"The Mother of The Sea", a documentary by our Karün Friend Alfredo Pourailly

We are all nature
Have you ever wondered what Greenland and Cape Horn have in common? This question is answered in the documentary "The Mother of The Sea" by our Karün Friend Alfredo Pourailly. Enter our blog to see the documentary and to find out a little more...

Have you ever asked yourself what do Cape Horn and Greenland have in common? Only 13.000 km apart from each other, with some of the world’s most pristine locations, but regretfully united by the consequences the fishing industry has left on their territories.

That’s what the documentary “Mother of The Sea” by our very own Karün Friend, Alfredo Pourailly, is about. A production that led him to visit and get to know in depth Greenland and Cape Horn’s nature and culture. Both far away, inhospitable territories sharing the same issue. Read below the experiences and knowledge our Karün Friend gained during the production of this great documentary.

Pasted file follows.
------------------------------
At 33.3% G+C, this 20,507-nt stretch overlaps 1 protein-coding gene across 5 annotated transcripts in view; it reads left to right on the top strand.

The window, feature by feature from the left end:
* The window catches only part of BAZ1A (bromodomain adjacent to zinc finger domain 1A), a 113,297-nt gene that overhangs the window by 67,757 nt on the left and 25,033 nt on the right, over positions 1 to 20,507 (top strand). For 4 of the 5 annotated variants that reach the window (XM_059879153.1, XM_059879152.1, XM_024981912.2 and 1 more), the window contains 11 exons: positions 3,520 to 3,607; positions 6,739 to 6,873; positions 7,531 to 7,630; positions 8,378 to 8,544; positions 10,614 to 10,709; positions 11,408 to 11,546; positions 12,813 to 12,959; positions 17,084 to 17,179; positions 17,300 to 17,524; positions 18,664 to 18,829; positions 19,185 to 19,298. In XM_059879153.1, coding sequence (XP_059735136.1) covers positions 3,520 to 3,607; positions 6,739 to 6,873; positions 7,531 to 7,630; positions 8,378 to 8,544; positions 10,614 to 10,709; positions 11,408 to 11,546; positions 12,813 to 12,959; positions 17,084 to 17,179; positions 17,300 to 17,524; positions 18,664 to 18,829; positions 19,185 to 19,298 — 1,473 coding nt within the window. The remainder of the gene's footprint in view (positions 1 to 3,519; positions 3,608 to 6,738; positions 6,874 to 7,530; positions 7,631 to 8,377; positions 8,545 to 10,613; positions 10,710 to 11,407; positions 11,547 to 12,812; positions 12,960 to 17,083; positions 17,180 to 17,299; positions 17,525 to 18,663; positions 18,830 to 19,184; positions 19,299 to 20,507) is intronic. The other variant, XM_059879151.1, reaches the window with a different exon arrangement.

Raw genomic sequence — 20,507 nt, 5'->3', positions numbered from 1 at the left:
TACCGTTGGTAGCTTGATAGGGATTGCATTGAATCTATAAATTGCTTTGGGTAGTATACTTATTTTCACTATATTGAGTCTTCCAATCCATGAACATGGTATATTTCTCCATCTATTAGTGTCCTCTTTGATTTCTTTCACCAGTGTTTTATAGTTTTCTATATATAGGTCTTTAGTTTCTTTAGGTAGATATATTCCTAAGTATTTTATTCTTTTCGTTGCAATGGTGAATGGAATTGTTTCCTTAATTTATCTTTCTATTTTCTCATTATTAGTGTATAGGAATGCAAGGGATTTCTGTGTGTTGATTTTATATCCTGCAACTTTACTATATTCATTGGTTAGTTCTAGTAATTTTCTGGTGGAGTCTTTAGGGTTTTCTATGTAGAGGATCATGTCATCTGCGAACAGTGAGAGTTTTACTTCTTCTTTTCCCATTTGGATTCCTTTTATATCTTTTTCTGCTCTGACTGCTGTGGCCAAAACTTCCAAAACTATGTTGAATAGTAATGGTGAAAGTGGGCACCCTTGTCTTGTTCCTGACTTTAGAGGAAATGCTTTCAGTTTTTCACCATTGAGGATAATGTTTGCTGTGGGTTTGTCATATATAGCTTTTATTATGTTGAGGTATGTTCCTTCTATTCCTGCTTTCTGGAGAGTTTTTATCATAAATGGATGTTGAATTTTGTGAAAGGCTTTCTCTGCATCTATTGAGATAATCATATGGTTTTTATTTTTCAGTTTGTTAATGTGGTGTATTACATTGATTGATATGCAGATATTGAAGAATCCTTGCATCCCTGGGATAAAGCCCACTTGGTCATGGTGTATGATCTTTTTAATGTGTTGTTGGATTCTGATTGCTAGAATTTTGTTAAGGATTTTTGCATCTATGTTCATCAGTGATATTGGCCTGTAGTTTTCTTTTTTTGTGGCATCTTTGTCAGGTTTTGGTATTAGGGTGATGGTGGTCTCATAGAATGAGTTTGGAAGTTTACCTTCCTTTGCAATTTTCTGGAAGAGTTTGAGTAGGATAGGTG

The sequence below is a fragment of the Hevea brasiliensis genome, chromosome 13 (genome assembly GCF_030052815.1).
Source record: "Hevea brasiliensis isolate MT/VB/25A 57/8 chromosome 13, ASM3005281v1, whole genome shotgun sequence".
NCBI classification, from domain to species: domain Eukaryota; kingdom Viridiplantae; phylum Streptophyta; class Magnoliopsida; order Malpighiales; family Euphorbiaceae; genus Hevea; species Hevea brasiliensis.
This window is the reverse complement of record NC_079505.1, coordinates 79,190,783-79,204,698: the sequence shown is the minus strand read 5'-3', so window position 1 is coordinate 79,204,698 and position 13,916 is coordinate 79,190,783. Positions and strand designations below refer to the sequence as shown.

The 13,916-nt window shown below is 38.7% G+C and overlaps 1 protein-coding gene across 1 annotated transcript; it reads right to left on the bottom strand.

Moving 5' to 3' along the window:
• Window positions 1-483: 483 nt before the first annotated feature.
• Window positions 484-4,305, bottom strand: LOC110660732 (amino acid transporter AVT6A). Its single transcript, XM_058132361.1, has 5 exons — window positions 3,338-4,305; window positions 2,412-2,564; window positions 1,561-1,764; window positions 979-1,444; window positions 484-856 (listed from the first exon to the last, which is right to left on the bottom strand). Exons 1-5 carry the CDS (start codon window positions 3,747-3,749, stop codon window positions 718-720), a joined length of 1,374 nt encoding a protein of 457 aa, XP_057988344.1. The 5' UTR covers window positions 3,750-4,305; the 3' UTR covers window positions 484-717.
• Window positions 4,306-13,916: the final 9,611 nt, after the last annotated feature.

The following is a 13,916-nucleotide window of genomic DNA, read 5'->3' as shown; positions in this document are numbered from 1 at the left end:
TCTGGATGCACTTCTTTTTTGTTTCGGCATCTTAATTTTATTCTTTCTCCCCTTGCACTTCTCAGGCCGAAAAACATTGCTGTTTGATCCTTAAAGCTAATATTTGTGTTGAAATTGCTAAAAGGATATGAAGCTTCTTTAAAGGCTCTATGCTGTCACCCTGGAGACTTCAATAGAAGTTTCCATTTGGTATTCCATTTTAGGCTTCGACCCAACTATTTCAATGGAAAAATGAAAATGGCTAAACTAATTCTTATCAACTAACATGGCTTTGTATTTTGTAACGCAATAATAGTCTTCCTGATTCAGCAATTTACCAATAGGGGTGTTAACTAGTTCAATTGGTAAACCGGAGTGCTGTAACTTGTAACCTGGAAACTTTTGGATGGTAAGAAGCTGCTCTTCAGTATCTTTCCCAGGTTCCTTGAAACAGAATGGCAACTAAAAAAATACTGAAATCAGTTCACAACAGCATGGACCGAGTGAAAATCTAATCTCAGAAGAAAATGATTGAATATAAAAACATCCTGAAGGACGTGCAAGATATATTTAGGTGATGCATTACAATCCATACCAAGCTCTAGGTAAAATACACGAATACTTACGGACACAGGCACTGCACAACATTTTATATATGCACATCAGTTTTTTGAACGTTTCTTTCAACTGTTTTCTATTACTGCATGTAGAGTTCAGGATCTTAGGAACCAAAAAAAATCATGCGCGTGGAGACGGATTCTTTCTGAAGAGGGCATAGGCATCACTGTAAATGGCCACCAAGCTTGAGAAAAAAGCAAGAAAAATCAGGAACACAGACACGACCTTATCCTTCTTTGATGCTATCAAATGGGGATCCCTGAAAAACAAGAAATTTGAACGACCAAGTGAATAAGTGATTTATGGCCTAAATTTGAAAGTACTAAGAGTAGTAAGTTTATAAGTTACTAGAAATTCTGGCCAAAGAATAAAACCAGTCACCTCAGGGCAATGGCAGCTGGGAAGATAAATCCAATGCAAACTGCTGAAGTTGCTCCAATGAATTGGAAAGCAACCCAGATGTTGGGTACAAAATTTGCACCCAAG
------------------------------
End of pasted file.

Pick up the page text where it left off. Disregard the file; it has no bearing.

Alfredo_Pourailly_Karun_Blog_1 By: Alfredo Pourailly

"Cape Horn, Greenland and the Arctic have always been places that have captivated my attention. "There are magical places on the maps I would like to know", I remember a French sailor told me once, as we navigated across the unknown Evangelistas Lighthouse, a small construction on a boulder of rocks in the occidental mouth of the Strait of Magellan. Aboard the sailboat “Podorange”, this French sailor that had travelled around the world, still dreamed of knowing these magical places we long to see, that awaken a passion and drive that make us want to pursue them. His list included Alaska, the Bering Strait, Zanzibar, Tierra del Fuego, Greenland, and some others.